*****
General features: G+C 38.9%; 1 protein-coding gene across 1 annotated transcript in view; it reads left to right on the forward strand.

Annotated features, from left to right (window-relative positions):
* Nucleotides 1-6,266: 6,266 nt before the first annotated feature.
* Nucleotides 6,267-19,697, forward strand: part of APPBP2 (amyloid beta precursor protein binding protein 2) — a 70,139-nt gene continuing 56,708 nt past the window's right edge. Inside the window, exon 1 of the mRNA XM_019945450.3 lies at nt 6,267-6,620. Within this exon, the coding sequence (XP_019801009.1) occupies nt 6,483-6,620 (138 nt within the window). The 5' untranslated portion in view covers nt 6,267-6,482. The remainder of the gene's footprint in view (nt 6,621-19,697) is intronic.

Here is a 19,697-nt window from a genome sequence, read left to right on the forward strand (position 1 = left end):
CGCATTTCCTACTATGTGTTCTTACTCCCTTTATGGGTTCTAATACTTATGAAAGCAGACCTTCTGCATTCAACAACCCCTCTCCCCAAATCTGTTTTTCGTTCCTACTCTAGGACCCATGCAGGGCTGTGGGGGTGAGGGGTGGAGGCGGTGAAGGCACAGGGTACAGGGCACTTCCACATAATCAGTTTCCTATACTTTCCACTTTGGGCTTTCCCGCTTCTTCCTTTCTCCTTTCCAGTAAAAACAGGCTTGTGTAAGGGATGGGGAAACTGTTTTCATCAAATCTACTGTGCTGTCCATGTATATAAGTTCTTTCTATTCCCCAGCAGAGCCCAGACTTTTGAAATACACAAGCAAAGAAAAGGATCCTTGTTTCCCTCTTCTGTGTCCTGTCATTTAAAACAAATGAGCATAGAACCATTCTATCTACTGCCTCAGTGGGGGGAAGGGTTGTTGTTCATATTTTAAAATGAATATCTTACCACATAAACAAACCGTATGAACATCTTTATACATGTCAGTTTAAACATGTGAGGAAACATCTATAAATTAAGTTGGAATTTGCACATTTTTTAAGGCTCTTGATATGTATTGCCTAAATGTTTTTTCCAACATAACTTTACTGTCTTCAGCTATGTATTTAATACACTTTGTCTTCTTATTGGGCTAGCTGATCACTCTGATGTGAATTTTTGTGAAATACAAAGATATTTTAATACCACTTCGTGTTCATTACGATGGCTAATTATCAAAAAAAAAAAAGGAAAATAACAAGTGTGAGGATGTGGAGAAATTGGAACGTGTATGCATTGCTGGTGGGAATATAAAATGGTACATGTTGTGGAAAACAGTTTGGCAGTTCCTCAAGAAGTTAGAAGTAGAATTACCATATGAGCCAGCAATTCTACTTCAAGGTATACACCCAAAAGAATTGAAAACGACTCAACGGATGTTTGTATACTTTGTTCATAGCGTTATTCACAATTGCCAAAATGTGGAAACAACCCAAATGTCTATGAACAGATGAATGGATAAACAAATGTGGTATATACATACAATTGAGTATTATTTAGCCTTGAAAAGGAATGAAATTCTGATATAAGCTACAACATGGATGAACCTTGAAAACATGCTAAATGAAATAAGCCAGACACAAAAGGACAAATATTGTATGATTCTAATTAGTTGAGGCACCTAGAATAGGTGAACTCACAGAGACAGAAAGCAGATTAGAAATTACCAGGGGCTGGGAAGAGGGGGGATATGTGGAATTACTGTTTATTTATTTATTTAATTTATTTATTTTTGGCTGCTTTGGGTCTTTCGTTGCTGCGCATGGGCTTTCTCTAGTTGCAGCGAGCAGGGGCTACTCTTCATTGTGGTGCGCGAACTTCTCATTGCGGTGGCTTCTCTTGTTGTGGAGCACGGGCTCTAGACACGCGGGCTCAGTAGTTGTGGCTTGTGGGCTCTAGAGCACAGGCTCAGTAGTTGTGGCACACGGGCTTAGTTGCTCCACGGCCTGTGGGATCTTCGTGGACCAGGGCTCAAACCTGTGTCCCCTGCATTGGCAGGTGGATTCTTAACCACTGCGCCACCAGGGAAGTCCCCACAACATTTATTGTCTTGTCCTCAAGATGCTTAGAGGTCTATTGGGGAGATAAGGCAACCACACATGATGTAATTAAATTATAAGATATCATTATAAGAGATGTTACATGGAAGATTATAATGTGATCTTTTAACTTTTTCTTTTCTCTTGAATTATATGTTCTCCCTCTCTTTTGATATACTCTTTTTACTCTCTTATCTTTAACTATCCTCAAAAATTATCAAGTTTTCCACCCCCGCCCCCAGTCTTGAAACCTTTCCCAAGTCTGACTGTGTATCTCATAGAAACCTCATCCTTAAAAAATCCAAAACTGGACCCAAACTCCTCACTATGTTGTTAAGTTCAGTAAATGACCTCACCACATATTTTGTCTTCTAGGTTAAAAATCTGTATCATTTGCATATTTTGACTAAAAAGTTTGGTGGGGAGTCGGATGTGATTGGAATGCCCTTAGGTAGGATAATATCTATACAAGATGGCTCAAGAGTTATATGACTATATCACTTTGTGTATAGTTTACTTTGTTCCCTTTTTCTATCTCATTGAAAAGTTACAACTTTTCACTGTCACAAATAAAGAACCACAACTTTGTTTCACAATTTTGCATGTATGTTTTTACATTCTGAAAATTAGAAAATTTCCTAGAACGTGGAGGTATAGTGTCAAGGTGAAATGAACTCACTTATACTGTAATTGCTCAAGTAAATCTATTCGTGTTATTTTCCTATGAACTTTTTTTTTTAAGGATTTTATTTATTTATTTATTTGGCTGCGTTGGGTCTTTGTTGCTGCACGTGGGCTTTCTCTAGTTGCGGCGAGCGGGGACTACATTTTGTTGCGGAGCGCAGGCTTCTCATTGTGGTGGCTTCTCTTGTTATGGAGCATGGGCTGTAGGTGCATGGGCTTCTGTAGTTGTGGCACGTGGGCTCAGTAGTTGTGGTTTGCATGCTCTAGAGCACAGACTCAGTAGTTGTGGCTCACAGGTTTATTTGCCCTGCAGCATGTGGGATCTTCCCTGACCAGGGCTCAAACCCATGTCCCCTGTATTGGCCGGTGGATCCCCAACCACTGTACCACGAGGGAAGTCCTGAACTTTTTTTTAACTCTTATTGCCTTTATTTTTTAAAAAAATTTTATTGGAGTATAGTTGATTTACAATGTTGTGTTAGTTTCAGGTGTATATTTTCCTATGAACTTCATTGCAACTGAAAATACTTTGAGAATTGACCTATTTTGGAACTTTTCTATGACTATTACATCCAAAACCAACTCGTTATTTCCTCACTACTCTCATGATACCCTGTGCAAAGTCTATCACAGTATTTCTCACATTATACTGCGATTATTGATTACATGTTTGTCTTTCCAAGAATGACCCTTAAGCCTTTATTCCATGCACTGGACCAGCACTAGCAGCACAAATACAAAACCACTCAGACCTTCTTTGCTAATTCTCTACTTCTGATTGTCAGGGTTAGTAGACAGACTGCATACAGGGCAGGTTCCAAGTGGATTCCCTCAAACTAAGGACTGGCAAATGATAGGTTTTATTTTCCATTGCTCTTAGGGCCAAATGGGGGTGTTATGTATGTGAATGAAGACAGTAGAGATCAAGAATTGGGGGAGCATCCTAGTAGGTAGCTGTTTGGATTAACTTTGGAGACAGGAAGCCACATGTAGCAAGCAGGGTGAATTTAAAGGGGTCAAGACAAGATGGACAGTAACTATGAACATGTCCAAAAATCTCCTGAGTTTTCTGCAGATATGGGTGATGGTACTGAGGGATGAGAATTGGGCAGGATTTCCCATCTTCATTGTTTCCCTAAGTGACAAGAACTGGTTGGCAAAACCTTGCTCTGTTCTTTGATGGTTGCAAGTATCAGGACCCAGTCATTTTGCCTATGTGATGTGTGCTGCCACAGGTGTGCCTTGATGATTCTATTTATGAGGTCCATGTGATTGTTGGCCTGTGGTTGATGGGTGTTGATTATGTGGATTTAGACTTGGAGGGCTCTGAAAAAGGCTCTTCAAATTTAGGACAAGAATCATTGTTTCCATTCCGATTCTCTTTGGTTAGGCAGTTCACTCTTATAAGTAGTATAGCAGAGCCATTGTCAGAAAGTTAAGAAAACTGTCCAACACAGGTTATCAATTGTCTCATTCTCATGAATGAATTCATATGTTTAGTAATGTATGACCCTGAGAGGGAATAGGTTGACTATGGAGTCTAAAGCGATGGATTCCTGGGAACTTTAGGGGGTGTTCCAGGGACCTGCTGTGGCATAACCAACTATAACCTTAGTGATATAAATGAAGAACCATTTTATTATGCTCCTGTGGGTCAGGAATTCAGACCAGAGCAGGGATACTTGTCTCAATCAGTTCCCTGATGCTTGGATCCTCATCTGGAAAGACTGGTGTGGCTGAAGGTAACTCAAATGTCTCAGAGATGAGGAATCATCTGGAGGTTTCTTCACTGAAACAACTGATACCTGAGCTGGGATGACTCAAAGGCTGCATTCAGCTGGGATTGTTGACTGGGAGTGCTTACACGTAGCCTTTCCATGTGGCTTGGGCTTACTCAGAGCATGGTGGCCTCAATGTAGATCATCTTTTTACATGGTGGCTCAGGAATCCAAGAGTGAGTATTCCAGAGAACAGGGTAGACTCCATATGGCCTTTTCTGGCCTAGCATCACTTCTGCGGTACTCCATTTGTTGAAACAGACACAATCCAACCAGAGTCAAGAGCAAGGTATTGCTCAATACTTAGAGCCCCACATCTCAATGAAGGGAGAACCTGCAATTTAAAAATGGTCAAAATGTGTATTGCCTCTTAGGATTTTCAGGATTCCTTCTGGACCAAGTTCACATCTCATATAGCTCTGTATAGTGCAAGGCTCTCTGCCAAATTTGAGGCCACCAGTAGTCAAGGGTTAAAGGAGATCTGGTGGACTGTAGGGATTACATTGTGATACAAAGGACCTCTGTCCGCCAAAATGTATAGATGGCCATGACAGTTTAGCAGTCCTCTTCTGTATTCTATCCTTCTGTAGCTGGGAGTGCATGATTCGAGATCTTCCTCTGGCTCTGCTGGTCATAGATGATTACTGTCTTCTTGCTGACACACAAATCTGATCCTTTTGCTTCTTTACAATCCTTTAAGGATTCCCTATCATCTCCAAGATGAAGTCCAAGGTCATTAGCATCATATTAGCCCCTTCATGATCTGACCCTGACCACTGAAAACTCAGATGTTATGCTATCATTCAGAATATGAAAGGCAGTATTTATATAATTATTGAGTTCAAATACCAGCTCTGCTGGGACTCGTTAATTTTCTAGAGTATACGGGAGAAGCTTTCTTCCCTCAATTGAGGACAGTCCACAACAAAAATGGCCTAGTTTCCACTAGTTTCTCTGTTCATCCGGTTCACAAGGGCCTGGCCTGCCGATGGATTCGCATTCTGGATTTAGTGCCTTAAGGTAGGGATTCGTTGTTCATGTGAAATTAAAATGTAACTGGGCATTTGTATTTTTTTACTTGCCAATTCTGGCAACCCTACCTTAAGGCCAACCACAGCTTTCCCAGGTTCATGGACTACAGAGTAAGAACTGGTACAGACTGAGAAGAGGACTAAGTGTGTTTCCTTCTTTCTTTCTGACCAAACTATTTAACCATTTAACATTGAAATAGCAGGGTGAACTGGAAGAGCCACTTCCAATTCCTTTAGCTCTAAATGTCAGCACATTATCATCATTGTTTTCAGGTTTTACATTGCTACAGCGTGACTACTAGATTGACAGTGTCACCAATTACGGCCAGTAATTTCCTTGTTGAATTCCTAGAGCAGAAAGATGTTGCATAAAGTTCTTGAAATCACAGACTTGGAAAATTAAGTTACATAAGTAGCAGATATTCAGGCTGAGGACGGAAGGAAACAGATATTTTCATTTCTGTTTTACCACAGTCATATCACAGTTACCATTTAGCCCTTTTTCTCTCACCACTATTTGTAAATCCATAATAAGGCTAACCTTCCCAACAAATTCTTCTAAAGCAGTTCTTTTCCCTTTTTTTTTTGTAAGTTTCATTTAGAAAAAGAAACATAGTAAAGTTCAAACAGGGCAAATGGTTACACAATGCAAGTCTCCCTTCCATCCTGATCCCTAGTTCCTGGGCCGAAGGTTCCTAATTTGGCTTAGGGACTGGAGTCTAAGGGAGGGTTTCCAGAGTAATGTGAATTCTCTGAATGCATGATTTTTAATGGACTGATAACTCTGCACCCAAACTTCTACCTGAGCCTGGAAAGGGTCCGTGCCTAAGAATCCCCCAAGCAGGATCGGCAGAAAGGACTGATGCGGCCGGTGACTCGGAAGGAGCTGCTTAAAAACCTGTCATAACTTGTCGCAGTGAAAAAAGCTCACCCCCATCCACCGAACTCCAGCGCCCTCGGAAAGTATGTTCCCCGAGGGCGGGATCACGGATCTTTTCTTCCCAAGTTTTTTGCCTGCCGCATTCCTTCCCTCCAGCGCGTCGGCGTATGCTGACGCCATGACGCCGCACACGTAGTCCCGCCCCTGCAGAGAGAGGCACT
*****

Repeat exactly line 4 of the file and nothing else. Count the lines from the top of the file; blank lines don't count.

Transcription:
* Nucleotides 6,267-19,697, forward strand: part of APPBP2 (amyloid beta precursor protein binding protein 2) — a 70,139-nt gene continuing 56,708 nt past the window's right edge. Inside the window, exon 1 of the mRNA XM_019945450.3 lies at nt 6,267-6,620. Within this exon, the coding sequence (XP_019801009.1) occupies nt 6,483-6,620 (138 nt within the window). The 5' untranslated portion in view covers nt 6,267-6,482. The remainder of the gene's footprint in view (nt 6,621-19,697) is intronic.